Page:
Two independent enquiries had been set up after the “pause” was announced. The hapless Transport Secretary Patrick McLaughlin told us no decisions would be taken until they reported. But George Osborne, who I understand wasn’t fully in the loop on the “pause” decision, can’t wait for the enquiries and has ordered the go-ahead to be given.

All this faffing around comes at a price. It has delayed the project by three years so passengers can carry on standing until 2022.


I understand the Tory conference may also be used for announcements about devolution deals for Sheffield and the North East where agreement has been reached on elected mayors. The latter will be small consolation to the steel workers of Redcar.


At least the Tories are in power, Labour look a long way from it. That’s my conclusion after spending some sun drenched days in Brighton. The moon turned red but I fear that was more a sign of the Gods’ displeasure than a happy omen for socialism.

Much of the press coverage of the new Labour leader is over the top. Jeremy Corbyn has revitalised his party, he has caught the mood of public disillusionment with speak your weight politicians and some of his policies (housing and rail) have considerable merit.

But the Trident row has immediately highlighted the inherent instability of his leadership. In all honesty who really thought Prime Minister Corbyn would authorise the use of nuclear weapons? But by definitively saying he wouldn’t he has fatally undermined his chances of victory in 2020.

Most of the Shadow Cabinet criticised him as did the big unions whose members are employed in the nuclear industry. But most seriously Corbyn says repeatedly he wants the party to be more democratic. They voted, against his wishes, not to discuss changing the multilateral disarmament policy at the conference. Instead a defence review is under way when the issue of Britain, under a Labour government, becoming unilateralist would be discussed.

But what is the point of Maria Eagle, the Shadow Defence Secretary and Garston MP beavering away on her review when the would be Prime Minister has already told our potential adversaries that he will blink first?

Perhaps the truth is that Jeremy Corbyn is determined to shake up the Labour Party, give it back its socialist principles and then hand over to someone more electable in a few years time.





I have rarely been so angered as I was on hearing the government had pulled the rug on major rail plans including the electrification of the Leeds- Manchester line.

It’s difficult to know where to start with this act of betrayal, almost deceit, being perpetrated on the people of the North. So here is a brief list of the things that were wrong with the announcement of the Transport Secretary Patrick McLoughlin.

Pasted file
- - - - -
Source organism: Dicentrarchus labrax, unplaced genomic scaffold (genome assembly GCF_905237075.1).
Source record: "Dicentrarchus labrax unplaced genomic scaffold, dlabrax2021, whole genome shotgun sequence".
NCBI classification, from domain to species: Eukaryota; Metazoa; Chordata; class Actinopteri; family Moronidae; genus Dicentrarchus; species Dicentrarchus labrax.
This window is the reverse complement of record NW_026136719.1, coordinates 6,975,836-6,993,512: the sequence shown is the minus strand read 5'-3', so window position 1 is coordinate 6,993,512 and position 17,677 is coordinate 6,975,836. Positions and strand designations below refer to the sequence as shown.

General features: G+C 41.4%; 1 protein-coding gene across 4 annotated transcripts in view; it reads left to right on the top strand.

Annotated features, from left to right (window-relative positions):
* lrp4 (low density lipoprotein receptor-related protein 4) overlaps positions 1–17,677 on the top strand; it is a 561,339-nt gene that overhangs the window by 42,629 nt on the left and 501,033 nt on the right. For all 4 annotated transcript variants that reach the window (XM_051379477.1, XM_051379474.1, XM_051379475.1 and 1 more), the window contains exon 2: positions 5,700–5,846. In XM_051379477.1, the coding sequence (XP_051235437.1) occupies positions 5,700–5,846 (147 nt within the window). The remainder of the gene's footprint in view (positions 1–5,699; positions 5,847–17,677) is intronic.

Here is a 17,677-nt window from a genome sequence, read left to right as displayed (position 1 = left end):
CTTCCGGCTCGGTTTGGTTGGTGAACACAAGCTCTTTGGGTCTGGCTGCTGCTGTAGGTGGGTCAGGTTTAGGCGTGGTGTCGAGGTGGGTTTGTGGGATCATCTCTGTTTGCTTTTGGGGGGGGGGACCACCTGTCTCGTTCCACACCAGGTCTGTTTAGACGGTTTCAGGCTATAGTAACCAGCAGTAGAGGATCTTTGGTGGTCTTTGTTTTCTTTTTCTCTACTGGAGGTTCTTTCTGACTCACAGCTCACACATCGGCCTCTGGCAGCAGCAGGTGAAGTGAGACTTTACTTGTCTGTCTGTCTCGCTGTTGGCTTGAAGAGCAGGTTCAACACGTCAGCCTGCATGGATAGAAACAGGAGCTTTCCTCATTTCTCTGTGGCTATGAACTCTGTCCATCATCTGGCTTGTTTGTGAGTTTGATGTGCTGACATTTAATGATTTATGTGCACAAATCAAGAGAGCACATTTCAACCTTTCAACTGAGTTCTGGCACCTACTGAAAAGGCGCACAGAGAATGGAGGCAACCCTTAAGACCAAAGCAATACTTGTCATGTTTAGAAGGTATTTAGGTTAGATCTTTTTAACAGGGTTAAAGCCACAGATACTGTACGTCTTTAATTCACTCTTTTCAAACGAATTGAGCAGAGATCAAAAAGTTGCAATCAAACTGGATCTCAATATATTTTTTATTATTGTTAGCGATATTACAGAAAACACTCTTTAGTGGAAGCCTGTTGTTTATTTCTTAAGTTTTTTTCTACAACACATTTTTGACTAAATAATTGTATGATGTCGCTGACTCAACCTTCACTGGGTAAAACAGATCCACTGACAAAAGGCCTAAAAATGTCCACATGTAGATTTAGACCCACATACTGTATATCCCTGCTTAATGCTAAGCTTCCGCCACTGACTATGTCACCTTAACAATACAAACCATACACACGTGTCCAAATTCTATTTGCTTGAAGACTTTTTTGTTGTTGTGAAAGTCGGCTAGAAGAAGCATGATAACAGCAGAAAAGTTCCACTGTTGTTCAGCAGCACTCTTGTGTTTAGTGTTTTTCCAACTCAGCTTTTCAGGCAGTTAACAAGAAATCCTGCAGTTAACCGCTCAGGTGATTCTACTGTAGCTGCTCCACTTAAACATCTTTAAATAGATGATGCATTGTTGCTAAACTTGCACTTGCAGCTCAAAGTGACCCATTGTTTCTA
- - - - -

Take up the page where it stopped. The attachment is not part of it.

Number one, the fundamental principle of the Northern Powerhouse is connectivity, bringing closer together the great cities of Liverpool, Manchester, Leeds, Hull and Newcastle. This “pause” which is a Whitehall weasel word for cancel, drives a coach and horses through the whole proposition.

Number two, for decades businesses dependent on government contracts have complained about the stop start approach of Ministers. The reason why our infrastructure is so poor is that successive governments have kept turning the investment tap on and off, making long term planning impossible.

Number three, for a year in the run up to the General Election Tory politicians were promising more and more spending on our rail connections. They must have known at least some of the truth. No wonder people are utterly cynical about politicians’ promises.

Number four, the chairman of Network Rail is made the scapegoat when the Transport Secretary should have gone too.

And finally will Crossrail 2 in London be affected by this plan? I don’t expect so. In which case the huge disparity between transport spend in the capital and the North will widen still further.

The only answer is to to devolve most of the transport budget to a Northern devolved government where we can make decisions for ourselves.

So George Osborne, don’t dare to tell us how much you support the Northern Powerhouse when you announce your budget on Wednesday because few will believe you.


In his first budget this year George Osborne had Lib Dem Chief Secretary to the Treasury Danny Alexander reminding him he was in a Coalition. Alexander has now gone back to his old job with the Highland Tourist Board for all I know. Anyway Osborne is now free to show us what the first fully Tory budget since 1997 looks like.

Will he implement £12bn of welfare cuts? Will he continue to hammer local council spending? Will he pursue an ideological approach to create a smaller state? The Chancellor has planned a roller-coaster of deep cuts at the beginning of the parliament followed by spending increases on the back of a surplus at the end. Great politics but it has attracted criticism from business that wants a smoother path to aid planning.

The Chancellor will have to fulfil his extraordinary promise to enshrine in law no increases in VAT, Income Tax and National Insurance. Other election promises centre around a rise in the threshold for Inheritance Tax and more measures on tax avoidance.

A growing issue is the UK’s poor productivity. Measures to tackle that would be good…..and that rail investment for the north.